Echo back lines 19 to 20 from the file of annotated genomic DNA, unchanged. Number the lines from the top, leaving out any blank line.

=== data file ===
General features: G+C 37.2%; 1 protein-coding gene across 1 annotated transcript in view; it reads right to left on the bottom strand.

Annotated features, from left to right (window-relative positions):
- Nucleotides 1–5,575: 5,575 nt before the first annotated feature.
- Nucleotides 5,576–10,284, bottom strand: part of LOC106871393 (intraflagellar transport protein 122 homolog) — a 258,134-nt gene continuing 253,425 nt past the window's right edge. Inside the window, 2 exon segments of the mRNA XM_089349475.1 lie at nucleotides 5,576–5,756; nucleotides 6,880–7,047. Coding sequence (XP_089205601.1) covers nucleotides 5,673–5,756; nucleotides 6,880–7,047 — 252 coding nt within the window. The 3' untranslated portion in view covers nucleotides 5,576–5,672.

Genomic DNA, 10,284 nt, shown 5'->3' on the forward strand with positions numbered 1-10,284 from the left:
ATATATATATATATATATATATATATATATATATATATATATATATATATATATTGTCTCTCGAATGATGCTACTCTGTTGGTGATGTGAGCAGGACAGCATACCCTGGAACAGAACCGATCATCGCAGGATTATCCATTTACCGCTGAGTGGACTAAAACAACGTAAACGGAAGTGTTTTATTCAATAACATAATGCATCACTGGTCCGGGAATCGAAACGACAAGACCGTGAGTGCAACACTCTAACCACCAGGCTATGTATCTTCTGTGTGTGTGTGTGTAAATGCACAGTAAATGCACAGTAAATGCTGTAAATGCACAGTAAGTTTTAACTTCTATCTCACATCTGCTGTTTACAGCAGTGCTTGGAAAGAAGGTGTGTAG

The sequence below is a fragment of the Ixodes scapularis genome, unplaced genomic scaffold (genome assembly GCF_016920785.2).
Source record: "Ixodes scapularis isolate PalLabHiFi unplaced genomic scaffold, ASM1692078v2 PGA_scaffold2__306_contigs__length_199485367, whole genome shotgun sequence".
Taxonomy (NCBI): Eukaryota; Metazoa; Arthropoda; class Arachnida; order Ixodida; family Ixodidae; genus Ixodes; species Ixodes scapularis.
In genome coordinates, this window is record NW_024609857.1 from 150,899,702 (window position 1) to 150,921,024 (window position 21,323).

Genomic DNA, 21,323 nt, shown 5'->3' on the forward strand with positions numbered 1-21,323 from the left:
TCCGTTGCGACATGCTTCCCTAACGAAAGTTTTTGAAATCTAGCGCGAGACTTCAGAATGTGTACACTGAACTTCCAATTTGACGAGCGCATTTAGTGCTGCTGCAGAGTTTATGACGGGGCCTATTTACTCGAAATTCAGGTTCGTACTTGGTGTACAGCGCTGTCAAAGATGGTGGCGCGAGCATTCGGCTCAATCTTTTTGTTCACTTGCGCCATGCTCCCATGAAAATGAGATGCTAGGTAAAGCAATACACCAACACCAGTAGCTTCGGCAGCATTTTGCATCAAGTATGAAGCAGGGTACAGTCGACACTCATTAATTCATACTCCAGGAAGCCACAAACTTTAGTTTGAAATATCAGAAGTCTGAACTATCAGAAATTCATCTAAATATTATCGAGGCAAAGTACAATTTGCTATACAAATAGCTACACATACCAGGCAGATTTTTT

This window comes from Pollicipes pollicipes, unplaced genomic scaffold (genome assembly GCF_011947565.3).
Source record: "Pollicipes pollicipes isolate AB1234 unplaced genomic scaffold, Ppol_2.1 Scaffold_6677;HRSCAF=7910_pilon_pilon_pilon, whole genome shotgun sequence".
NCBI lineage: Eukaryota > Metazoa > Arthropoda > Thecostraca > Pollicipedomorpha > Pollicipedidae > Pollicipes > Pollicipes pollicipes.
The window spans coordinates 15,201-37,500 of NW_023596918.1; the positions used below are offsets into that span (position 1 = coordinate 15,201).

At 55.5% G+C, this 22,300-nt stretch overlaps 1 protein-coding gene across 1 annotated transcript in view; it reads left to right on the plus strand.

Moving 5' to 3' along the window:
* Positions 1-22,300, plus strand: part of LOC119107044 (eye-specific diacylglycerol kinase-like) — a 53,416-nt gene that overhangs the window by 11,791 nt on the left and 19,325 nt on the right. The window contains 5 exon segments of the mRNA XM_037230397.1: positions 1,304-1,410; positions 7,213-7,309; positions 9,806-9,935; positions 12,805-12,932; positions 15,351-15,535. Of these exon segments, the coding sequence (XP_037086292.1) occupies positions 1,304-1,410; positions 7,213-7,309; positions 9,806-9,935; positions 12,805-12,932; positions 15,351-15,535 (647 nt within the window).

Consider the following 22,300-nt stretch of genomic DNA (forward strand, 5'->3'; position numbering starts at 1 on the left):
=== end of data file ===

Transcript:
* Positions 1-22,300, plus strand: part of LOC119107044 (eye-specific diacylglycerol kinase-like) — a 53,416-nt gene that overhangs the window by 11,791 nt on the left and 19,325 nt on the right. The window contains 5 exon segments of the mRNA XM_037230397.1: positions 1,304-1,410; positions 7,213-7,309; positions 9,806-9,935; positions 12,805-12,932; positions 15,351-15,535. Of these exon segments, the coding sequence (XP_037086292.1) occupies positions 1,304-1,410; positions 7,213-7,309; positions 9,806-9,935; positions 12,805-12,932; positions 15,351-15,535 (647 nt within the window).

Consider the following 22,300-nt stretch of genomic DNA (forward strand, 5'->3'; position numbering starts at 1 on the left):